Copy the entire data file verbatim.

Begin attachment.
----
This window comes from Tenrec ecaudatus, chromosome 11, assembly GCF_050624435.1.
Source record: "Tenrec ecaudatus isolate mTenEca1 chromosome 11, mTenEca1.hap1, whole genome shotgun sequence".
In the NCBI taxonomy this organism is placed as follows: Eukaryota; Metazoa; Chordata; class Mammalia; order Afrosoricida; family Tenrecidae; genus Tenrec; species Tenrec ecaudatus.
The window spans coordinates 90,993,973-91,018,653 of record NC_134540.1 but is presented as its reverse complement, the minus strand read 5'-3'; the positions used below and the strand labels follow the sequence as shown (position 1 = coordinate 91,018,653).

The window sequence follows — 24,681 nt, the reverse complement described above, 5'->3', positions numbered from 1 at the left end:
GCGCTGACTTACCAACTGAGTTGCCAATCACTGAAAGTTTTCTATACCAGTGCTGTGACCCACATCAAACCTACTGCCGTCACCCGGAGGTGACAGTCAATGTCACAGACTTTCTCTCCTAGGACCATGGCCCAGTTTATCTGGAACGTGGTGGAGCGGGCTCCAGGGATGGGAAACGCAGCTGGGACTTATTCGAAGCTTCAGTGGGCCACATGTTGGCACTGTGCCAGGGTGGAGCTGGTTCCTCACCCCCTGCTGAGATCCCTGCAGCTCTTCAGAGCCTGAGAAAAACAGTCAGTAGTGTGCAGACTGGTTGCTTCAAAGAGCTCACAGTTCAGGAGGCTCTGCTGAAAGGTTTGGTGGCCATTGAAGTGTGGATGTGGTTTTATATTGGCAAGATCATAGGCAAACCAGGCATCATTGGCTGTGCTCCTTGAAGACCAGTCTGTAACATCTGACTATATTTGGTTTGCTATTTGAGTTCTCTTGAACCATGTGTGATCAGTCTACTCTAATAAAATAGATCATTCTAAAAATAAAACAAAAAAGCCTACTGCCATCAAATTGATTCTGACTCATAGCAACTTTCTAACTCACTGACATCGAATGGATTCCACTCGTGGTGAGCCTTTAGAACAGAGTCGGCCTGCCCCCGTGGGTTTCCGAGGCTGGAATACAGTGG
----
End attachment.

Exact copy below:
This window comes from Tenrec ecaudatus, chromosome 11, assembly GCF_050624435.1.
Source record: "Tenrec ecaudatus isolate mTenEca1 chromosome 11, mTenEca1.hap1, whole genome shotgun sequence".
In the NCBI taxonomy this organism is placed as follows: Eukaryota; Metazoa; Chordata; class Mammalia; order Afrosoricida; family Tenrecidae; genus Tenrec; species Tenrec ecaudatus.
The window spans coordinates 90,993,973-91,018,653 of record NC_134540.1 but is presented as its reverse complement, the minus strand read 5'-3'; the positions used below and the strand labels follow the sequence as shown (position 1 = coordinate 91,018,653).

The window sequence follows — 24,681 nt, the reverse complement described above, 5'->3', positions numbered from 1 at the left end:
GCGCTGACTTACCAACTGAGTTGCCAATCACTGAAAGTTTTCTATACCAGTGCTGTGACCCACATCAAACCTACTGCCGTCACCCGGAGGTGACAGTCAATGTCACAGACTTTCTCTCCTAGGACCATGGCCCAGTTTATCTGGAACGTGGTGGAGCGGGCTCCAGGGATGGGAAACGCAGCTGGGACTTATTCGAAGCTTCAGTGGGCCACATGTTGGCACTGTGCCAGGGTGGAGCTGGTTCCTCACCCCCTGCTGAGATCCCTGCAGCTCTTCAGAGCCTGAGAAAAACAGTCAGTAGTGTGCAGACTGGTTGCTTCAAAGAGCTCACAGTTCAGGAGGCTCTGCTGAAAGGTTTGGTGGCCATTGAAGTGTGGATGTGGTTTTATATTGGCAAGATCATAGGCAAACCAGGCATCATTGGCTGTGCTCCTTGAAGACCAGTCTGTAACATCTGACTATATTTGGTTTGCTATTTGAGTTCTCTTGAACCATGTGTGATCAGTCTACTCTAATAAAATAGATCATTCTAAAAATAAAACAAAAAAGCCTACTGCCATCAAATTGATTCTGACTCATAGCAACTTTCTAACTCACTGACATCGAATGGATTCCACTCGTGGTGAGCCTTTAGAACAGAGTCGGCCTGCCCCCGTGGGTTTCCGAGGCTGGAATACAGTGG